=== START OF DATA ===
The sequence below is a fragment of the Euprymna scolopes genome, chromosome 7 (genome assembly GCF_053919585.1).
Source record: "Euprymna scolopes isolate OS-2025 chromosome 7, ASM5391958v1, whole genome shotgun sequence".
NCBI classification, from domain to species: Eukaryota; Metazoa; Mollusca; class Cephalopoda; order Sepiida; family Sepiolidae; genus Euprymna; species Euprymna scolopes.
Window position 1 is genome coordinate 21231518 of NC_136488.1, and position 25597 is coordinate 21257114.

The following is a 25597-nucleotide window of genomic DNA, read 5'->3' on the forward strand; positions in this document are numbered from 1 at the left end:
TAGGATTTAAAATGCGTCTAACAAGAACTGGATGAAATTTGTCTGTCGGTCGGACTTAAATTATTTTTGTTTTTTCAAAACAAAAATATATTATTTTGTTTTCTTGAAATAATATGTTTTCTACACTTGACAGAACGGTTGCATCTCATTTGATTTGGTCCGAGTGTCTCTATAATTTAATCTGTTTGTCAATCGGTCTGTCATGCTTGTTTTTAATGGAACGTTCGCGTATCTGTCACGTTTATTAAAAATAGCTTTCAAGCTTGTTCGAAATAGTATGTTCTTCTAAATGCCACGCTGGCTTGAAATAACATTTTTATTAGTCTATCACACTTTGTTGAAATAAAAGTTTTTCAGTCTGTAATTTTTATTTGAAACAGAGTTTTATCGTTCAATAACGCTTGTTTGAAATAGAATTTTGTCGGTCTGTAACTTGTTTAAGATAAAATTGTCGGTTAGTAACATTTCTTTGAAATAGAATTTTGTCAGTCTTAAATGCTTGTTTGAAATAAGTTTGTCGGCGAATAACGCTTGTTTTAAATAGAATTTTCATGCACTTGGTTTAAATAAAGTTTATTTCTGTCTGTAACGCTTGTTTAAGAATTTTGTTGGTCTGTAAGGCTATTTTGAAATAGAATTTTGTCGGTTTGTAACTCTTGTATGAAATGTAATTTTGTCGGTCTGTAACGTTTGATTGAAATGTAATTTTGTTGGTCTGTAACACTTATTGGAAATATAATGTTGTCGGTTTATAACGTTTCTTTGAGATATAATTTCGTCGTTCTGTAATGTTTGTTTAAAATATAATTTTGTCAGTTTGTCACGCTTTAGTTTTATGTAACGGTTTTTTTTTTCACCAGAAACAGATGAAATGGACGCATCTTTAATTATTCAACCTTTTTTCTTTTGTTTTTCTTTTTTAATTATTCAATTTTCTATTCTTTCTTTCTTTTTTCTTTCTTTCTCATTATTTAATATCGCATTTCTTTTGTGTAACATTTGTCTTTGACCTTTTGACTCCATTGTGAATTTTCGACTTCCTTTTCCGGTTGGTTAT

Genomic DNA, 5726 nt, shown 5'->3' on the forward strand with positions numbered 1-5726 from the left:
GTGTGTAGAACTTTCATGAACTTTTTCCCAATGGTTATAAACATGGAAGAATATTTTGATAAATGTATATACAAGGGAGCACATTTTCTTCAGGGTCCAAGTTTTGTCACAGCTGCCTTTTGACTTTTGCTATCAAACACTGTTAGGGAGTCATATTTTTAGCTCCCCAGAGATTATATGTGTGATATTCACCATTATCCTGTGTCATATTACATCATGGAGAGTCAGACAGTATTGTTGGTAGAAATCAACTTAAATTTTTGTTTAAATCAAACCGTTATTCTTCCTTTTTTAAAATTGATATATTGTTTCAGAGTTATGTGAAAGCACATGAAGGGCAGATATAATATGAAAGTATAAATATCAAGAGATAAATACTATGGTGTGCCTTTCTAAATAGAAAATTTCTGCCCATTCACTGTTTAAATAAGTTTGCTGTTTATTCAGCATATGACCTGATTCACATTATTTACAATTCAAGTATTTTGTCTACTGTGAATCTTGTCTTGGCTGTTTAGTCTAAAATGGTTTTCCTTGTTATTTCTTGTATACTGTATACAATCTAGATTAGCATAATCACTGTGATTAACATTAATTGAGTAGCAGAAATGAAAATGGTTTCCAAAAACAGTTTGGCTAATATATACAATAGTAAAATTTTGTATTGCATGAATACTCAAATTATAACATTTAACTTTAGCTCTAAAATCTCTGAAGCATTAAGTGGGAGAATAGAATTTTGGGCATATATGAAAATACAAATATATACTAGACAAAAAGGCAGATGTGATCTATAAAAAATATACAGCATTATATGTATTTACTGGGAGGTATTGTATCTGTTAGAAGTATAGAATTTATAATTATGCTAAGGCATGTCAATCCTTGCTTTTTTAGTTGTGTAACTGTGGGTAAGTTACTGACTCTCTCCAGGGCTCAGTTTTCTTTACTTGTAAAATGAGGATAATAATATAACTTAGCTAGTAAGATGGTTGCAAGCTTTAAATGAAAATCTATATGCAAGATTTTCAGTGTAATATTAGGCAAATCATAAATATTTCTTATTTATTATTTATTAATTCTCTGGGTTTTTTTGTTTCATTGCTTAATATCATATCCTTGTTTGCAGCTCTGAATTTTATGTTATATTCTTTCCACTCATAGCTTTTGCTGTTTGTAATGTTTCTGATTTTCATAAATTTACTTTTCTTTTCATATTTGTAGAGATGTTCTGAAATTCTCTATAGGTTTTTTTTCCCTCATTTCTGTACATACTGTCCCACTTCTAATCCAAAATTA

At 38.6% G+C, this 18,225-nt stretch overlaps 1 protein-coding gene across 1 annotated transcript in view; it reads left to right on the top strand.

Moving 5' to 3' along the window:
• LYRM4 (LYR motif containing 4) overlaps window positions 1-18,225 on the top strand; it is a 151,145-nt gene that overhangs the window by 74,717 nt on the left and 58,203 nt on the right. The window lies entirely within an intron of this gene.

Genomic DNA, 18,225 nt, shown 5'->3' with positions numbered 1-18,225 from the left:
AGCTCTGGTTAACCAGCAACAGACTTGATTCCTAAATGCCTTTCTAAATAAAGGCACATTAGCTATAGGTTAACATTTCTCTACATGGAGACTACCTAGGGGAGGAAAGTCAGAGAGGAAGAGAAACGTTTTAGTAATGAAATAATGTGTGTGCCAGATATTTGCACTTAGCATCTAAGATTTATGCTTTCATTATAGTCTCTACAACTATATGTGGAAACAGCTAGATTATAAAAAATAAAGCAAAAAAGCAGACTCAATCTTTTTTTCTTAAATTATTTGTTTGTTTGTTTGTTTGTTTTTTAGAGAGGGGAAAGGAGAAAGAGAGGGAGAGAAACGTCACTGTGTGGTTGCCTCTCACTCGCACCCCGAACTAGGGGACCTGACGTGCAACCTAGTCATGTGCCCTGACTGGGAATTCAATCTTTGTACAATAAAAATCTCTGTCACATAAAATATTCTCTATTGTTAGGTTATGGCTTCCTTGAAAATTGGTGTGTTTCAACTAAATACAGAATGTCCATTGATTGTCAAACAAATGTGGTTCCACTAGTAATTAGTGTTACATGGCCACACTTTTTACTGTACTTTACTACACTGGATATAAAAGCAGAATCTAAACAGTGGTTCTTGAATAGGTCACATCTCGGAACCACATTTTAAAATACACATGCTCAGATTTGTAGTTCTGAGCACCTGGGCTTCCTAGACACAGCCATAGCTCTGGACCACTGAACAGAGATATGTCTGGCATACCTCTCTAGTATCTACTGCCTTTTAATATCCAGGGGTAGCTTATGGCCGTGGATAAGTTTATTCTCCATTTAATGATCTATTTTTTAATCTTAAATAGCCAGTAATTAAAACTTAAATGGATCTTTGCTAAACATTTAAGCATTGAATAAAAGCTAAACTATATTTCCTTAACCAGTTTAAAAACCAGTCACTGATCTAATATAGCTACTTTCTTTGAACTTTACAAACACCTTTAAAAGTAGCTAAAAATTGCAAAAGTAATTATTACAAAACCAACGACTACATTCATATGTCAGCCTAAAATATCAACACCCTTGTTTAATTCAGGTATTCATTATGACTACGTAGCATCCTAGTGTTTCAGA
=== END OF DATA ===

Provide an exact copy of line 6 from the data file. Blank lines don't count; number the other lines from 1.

TAGGATTTAAAATGCGTCTAACAAGAACTGGATGAAATTTGTCTGTCGGTCGGACTTAAATTATTTTTGTTTTTTCAAAACAAAAATATATTATTTTGTTTTCTTGAAATAATATGTTTTCTACACTTGACAGAACGGTTGCATCTCATTTGATTTGGTCCGAGTGTCTCTATAATTTAATCTGTTTGTCAATCGGTCTGTCATGCTTGTTTTTAATGGAACGTTCGCGTATCTGTCACGTTTATTAAAAATAGCTTTCAAGCTTGTTCGAAATAGTATGTTCTTCTAAATGCCACGCTGGCTTGAAATAACATTTTTATTAGTCTATCACACTTTGTTGAAATAAAAGTTTTTCAGTCTGTAATTTTTATTTGAAACAGAGTTTTATCGTTCAATAACGCTTGTTTGAAATAGAATTTTGTCGGTCTGTAACTTGTTTAAGATAAAATTGTCGGTTAGTAACATTTCTTTGAAATAGAATTTTGTCAGTCTTAAATGCTTGTTTGAAATAAGTTTGTCGGCGAATAACGCTTGTTTTAAATAGAATTTTCATGCACTTGGTTTAAATAAAGTTTATTTCTGTCTGTAACGCTTGTTTAAGAATTTTGTTGGTCTGTAAGGCTATTTTGAAATAGAATTTTGTCGGTTTGTAACTCTTGTATGAAATGTAATTTTGTCGGTCTGTAACGTTTGATTGAAATGTAATTTTGTTGGTCTGTAACACTTATTGGAAATATAATGTTGTCGGTTTATAACGTTTCTTTGAGATATAATTTCGTCGTTCTGTAATGTTTGTTTAAAATATAATTTTGTCAGTTTGTCACGCTTTAGTTTTATGTAACGGTTTTTTTTTTCACCAGAAACAGATGAAATGGACGCATCTTTAATTATTCAACCTTTTTTCTTTTGTTTTTCTTTTTTAATTATTCAATTTTCTATTCTTTCTTTCTTTTTTCTTTCTTTCTCATTATTTAATATCGCATTTCTTTTGTGTAACATTTGTCTTTGACCTTTTGACTCCATTGTGAATTTTCGACTTCCTTTTCCGGTTGGTTAT